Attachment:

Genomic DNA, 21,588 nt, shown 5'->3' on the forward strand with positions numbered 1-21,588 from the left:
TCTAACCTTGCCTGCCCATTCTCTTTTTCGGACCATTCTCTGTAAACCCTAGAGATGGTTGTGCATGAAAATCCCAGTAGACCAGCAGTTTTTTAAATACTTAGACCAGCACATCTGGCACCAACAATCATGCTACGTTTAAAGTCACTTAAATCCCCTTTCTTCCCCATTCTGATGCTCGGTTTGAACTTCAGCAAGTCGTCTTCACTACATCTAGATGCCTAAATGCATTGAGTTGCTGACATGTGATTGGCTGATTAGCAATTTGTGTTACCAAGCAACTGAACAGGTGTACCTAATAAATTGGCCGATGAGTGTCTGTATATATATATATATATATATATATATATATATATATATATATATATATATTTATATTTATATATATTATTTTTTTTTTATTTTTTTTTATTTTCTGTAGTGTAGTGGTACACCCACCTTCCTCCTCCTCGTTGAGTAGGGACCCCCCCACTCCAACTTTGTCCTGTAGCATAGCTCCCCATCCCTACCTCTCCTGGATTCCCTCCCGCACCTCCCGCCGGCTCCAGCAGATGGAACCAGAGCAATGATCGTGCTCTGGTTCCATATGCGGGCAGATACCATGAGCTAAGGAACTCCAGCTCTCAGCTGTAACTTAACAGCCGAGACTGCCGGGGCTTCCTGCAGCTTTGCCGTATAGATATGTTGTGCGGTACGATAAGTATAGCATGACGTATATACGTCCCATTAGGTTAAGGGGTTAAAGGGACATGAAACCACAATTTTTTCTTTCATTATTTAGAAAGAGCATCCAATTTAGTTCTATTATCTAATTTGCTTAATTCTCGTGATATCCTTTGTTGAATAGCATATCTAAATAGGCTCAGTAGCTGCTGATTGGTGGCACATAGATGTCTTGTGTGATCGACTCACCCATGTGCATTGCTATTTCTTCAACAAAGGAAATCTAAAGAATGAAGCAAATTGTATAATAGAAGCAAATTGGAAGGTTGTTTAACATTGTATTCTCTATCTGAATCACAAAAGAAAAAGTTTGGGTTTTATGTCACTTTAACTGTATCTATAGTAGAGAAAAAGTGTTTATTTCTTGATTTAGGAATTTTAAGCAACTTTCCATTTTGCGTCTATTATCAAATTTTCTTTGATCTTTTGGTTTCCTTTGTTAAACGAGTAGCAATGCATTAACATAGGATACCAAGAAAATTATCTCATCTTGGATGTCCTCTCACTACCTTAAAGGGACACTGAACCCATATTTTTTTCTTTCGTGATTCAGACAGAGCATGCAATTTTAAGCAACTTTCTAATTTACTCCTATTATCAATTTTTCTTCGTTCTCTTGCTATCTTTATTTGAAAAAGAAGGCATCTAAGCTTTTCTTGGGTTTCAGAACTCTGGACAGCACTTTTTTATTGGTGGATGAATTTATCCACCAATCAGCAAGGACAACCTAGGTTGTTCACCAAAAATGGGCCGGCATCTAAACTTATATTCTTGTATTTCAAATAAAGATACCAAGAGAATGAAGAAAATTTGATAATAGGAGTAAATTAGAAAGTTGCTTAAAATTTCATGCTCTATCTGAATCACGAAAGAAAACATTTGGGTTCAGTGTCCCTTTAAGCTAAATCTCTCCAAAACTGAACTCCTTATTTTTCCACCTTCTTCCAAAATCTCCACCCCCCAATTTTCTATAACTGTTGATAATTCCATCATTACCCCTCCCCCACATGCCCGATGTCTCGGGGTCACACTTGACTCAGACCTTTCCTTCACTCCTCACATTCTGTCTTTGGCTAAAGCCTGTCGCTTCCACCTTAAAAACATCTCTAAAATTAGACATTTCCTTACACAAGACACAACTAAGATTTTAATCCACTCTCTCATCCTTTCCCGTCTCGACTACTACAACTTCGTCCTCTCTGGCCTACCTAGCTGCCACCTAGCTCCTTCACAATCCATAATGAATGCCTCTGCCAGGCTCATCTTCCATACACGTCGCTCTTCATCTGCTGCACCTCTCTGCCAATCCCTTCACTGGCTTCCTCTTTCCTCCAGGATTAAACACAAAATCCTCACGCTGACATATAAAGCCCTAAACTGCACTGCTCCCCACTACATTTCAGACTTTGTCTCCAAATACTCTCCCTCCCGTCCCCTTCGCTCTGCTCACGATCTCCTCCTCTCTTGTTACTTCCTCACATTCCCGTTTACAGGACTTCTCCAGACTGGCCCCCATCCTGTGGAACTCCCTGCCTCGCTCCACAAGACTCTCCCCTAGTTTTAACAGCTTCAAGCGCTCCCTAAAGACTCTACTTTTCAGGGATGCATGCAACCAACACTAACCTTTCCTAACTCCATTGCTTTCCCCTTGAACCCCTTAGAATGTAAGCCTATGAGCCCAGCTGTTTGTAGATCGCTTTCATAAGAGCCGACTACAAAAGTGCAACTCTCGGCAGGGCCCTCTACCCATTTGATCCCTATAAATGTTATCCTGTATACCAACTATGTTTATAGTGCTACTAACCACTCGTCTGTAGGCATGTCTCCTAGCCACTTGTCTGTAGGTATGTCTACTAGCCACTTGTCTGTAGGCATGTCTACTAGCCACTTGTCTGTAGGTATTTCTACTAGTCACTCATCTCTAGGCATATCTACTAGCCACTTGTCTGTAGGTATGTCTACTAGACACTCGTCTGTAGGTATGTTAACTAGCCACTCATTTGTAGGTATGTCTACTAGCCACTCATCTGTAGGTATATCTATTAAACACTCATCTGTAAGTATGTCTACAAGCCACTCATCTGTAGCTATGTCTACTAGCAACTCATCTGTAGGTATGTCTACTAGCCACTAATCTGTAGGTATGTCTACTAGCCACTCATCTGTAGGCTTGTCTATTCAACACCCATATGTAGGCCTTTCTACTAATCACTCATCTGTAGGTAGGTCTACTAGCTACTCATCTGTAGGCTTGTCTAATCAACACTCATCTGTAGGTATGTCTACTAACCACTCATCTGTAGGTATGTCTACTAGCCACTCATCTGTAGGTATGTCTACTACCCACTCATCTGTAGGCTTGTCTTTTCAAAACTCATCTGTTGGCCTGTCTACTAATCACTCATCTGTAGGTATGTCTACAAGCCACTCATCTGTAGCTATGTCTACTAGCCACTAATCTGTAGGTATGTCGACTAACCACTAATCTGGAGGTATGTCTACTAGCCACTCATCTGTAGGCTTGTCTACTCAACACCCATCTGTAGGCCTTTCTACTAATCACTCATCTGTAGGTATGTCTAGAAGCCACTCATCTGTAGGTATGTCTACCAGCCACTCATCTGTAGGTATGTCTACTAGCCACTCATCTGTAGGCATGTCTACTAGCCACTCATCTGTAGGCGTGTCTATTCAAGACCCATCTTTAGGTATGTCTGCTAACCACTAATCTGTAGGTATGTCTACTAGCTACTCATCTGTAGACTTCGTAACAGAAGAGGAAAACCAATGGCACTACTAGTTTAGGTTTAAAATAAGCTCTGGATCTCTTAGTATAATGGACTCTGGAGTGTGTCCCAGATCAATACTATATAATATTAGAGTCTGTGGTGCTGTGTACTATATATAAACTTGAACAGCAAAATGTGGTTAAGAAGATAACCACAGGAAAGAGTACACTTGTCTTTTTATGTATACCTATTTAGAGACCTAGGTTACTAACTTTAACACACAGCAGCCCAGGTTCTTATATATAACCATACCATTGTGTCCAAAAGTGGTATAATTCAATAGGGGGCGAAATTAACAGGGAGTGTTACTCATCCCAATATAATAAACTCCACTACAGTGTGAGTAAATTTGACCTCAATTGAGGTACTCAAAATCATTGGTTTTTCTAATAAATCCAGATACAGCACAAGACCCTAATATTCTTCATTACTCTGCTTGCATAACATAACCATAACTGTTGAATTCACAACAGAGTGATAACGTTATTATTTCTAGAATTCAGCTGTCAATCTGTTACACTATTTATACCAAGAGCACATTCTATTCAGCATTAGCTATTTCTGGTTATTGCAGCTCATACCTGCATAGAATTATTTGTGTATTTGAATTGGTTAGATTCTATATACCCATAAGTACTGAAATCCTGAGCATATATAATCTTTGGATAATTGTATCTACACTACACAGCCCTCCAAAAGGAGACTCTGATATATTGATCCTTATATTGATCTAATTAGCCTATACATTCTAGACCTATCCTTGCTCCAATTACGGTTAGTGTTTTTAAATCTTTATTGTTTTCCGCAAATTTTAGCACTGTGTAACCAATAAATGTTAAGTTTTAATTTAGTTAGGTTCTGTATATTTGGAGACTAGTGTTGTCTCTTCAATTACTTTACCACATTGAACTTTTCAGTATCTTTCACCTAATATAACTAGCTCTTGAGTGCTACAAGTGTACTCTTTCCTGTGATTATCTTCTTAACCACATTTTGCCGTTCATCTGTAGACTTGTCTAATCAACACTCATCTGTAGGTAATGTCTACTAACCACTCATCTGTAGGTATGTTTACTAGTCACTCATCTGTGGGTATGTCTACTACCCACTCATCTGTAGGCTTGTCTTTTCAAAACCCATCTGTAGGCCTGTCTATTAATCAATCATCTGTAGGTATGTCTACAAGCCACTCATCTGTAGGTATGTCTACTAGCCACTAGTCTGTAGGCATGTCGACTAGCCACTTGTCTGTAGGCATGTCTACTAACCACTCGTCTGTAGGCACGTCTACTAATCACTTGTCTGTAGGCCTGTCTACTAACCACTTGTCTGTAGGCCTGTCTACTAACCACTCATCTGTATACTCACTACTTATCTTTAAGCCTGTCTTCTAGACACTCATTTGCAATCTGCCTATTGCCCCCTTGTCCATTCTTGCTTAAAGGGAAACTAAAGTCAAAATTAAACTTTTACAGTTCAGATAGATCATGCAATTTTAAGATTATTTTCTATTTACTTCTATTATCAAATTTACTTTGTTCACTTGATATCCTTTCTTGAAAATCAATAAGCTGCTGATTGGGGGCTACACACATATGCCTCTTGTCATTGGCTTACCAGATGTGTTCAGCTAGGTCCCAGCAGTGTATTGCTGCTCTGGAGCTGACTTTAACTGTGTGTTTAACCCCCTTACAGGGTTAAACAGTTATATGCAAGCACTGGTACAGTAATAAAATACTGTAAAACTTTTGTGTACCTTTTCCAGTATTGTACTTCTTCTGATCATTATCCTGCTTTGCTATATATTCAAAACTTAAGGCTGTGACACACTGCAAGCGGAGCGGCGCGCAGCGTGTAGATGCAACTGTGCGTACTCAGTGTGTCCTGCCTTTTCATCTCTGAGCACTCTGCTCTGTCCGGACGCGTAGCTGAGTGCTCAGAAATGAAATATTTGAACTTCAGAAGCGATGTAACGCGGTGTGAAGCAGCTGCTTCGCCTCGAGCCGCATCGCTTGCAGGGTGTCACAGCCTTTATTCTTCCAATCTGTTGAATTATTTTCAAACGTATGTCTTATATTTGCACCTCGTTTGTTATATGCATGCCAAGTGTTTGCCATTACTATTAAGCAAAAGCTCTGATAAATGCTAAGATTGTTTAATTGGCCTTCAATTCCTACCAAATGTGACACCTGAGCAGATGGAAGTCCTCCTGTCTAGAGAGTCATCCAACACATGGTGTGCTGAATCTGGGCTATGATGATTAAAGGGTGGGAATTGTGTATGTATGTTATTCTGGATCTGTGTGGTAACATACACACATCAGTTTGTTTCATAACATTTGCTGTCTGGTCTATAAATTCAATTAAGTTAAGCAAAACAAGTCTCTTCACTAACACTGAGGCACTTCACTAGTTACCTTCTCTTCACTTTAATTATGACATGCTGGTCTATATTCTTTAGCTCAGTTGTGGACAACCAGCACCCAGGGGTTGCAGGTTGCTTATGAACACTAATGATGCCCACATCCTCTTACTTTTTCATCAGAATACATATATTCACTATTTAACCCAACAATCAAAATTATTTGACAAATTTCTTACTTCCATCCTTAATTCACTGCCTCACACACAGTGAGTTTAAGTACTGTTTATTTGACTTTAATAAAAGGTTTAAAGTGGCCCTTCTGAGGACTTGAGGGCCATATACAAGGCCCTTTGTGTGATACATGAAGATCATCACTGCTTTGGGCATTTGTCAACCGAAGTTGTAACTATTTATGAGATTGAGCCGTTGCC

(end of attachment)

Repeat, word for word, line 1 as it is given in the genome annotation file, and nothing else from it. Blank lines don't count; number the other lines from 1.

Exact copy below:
Genomic DNA, 21,588 nt, shown 5'->3' on the forward strand with positions numbered 1-21,588 from the left: